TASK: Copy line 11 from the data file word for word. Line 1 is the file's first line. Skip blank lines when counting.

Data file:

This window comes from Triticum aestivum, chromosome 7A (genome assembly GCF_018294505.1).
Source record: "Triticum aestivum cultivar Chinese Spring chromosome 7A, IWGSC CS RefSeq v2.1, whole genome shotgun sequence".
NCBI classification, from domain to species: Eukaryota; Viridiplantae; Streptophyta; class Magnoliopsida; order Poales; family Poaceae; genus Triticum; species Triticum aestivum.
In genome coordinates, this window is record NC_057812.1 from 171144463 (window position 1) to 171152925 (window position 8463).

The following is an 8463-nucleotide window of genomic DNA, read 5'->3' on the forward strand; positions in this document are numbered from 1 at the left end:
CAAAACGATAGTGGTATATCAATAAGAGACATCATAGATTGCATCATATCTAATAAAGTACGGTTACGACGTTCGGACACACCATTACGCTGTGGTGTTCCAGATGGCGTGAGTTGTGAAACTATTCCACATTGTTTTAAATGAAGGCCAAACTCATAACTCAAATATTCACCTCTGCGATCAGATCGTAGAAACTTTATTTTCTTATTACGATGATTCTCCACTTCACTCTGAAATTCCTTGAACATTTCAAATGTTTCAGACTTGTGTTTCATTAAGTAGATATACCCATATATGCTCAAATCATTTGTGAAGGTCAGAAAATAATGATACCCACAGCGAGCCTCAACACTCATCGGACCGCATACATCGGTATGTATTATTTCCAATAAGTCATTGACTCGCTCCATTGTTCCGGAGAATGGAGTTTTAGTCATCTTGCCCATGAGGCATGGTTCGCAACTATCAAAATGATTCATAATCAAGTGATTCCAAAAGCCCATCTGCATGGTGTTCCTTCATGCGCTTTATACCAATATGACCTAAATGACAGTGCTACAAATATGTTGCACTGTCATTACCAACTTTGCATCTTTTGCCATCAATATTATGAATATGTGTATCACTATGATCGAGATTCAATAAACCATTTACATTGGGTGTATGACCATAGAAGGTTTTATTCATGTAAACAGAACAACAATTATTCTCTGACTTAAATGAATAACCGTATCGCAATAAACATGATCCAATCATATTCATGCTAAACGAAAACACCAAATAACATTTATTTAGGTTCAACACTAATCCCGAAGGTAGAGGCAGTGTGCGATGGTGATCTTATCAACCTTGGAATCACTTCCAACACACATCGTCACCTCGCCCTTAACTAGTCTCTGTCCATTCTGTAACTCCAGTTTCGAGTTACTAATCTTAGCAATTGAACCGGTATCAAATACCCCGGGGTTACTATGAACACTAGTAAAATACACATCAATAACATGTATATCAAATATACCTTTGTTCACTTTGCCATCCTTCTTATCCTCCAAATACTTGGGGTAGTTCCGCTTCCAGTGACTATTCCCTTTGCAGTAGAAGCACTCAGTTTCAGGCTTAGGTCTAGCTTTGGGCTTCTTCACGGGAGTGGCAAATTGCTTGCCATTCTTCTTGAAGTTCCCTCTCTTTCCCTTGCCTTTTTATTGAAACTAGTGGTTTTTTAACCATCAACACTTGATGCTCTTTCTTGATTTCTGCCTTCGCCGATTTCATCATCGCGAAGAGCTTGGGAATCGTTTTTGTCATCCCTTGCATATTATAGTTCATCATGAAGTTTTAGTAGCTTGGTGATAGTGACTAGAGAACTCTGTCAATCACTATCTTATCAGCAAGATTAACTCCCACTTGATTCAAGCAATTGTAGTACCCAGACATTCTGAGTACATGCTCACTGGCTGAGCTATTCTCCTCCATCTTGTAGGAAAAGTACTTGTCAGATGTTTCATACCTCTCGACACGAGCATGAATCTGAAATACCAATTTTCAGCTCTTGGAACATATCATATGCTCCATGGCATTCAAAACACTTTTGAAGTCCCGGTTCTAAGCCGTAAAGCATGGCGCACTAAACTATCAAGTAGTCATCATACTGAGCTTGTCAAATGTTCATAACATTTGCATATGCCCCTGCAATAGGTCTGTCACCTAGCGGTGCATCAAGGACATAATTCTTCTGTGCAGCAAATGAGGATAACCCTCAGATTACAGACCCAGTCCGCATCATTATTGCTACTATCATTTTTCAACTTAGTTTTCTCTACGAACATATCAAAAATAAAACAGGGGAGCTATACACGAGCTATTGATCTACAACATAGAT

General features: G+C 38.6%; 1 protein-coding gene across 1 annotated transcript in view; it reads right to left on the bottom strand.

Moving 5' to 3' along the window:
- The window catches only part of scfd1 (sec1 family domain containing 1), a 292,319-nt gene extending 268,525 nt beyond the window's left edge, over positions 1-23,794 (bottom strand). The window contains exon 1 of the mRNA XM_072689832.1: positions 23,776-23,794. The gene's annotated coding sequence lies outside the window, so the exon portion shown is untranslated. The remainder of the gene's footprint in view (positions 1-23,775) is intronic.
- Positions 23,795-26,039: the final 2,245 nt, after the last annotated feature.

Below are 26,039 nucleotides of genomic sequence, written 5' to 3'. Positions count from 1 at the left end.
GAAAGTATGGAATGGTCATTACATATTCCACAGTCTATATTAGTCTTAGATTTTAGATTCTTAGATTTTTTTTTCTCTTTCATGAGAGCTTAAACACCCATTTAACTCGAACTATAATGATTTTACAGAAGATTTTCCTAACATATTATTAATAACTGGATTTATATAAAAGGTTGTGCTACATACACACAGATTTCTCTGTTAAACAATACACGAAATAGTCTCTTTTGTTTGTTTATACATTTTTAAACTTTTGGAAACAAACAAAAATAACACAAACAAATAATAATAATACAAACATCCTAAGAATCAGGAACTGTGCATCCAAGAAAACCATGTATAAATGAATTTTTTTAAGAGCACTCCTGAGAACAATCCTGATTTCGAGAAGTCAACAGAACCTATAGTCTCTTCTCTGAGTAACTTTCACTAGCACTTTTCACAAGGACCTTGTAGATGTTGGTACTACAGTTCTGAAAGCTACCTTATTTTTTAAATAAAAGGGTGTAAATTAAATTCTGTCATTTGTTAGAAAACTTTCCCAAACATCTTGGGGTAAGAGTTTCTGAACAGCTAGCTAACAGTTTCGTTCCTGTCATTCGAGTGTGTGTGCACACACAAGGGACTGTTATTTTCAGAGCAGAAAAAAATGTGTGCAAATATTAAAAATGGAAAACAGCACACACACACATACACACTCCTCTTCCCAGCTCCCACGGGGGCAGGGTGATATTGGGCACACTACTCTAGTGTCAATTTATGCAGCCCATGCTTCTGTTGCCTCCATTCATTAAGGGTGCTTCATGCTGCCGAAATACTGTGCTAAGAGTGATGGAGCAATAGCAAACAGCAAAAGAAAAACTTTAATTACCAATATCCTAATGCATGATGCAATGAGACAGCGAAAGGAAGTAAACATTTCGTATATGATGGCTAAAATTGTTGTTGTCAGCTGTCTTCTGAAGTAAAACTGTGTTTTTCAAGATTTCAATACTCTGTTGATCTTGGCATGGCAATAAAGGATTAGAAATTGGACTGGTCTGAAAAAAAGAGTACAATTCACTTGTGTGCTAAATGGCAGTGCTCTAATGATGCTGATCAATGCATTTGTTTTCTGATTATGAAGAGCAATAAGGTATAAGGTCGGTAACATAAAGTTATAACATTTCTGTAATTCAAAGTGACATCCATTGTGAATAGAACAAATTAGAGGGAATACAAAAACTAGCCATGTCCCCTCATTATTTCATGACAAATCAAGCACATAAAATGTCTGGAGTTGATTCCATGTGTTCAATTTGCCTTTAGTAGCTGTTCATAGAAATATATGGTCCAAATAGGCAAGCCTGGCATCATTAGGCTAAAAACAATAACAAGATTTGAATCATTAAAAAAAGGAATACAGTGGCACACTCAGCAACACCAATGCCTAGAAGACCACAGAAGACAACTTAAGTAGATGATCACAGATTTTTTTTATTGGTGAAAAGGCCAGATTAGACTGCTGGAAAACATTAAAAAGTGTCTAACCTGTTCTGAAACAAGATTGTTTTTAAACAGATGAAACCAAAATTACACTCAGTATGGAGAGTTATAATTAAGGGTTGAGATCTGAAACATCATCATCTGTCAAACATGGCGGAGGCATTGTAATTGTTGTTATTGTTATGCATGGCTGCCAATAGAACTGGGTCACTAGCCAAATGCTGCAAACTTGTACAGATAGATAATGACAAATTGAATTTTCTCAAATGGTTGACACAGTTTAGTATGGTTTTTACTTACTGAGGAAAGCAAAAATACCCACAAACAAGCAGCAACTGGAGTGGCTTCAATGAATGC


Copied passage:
Below are 26,039 nucleotides of genomic sequence, written 5' to 3'. Positions count from 1 at the left end.